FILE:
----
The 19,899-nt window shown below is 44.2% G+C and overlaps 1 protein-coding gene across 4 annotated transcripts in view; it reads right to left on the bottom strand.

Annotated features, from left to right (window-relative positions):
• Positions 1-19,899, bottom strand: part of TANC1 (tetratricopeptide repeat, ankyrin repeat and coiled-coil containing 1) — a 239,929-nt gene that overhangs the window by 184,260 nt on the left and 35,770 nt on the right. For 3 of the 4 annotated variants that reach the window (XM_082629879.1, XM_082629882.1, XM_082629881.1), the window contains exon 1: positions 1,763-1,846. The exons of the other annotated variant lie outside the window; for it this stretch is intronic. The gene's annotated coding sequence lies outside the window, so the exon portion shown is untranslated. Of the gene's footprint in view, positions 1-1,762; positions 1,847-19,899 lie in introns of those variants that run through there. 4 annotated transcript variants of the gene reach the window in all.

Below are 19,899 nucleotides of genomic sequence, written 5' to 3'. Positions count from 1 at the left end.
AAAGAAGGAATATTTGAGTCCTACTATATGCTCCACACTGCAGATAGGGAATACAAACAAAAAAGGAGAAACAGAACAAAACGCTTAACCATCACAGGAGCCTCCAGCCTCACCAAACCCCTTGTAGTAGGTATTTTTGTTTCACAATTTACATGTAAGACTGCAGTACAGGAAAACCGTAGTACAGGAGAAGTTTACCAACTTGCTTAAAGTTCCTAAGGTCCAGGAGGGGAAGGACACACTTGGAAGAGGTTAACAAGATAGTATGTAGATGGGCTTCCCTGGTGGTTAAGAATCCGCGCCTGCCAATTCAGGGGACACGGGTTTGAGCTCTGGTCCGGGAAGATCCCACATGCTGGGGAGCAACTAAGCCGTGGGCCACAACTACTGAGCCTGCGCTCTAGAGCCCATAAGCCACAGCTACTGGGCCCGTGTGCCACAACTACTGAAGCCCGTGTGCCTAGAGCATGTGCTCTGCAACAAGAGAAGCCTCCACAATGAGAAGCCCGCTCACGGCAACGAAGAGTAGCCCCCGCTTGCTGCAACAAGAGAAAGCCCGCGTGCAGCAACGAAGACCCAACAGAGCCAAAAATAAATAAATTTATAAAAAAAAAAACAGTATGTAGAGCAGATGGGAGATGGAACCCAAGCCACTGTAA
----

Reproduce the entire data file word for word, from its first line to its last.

The 19,899-nt window shown below is 44.2% G+C and overlaps 1 protein-coding gene across 4 annotated transcripts in view; it reads right to left on the bottom strand.

Annotated features, from left to right (window-relative positions):
• Positions 1-19,899, bottom strand: part of TANC1 (tetratricopeptide repeat, ankyrin repeat and coiled-coil containing 1) — a 239,929-nt gene that overhangs the window by 184,260 nt on the left and 35,770 nt on the right. For 3 of the 4 annotated variants that reach the window (XM_082629879.1, XM_082629882.1, XM_082629881.1), the window contains exon 1: positions 1,763-1,846. The exons of the other annotated variant lie outside the window; for it this stretch is intronic. The gene's annotated coding sequence lies outside the window, so the exon portion shown is untranslated. Of the gene's footprint in view, positions 1-1,762; positions 1,847-19,899 lie in introns of those variants that run through there. 4 annotated transcript variants of the gene reach the window in all.

Below are 19,899 nucleotides of genomic sequence, written 5' to 3'. Positions count from 1 at the left end.
AAAGAAGGAATATTTGAGTCCTACTATATGCTCCACACTGCAGATAGGGAATACAAACAAAAAAGGAGAAACAGAACAAAACGCTTAACCATCACAGGAGCCTCCAGCCTCACCAAACCCCTTGTAGTAGGTATTTTTGTTTCACAATTTACATGTAAGACTGCAGTACAGGAAAACCGTAGTACAGGAGAAGTTTACCAACTTGCTTAAAGTTCCTAAGGTCCAGGAGGGGAAGGACACACTTGGAAGAGGTTAACAAGATAGTATGTAGATGGGCTTCCCTGGTGGTTAAGAATCCGCGCCTGCCAATTCAGGGGACACGGGTTTGAGCTCTGGTCCGGGAAGATCCCACATGCTGGGGAGCAACTAAGCCGTGGGCCACAACTACTGAGCCTGCGCTCTAGAGCCCATAAGCCACAGCTACTGGGCCCGTGTGCCACAACTACTGAAGCCCGTGTGCCTAGAGCATGTGCTCTGCAACAAGAGAAGCCTCCACAATGAGAAGCCCGCTCACGGCAACGAAGAGTAGCCCCCGCTTGCTGCAACAAGAGAAAGCCCGCGTGCAGCAACGAAGACCCAACAGAGCCAAAAATAAATAAATTTATAAAAAAAAAAACAGTATGTAGAGCAGATGGGAGATGGAACCCAAGCCACTGTAA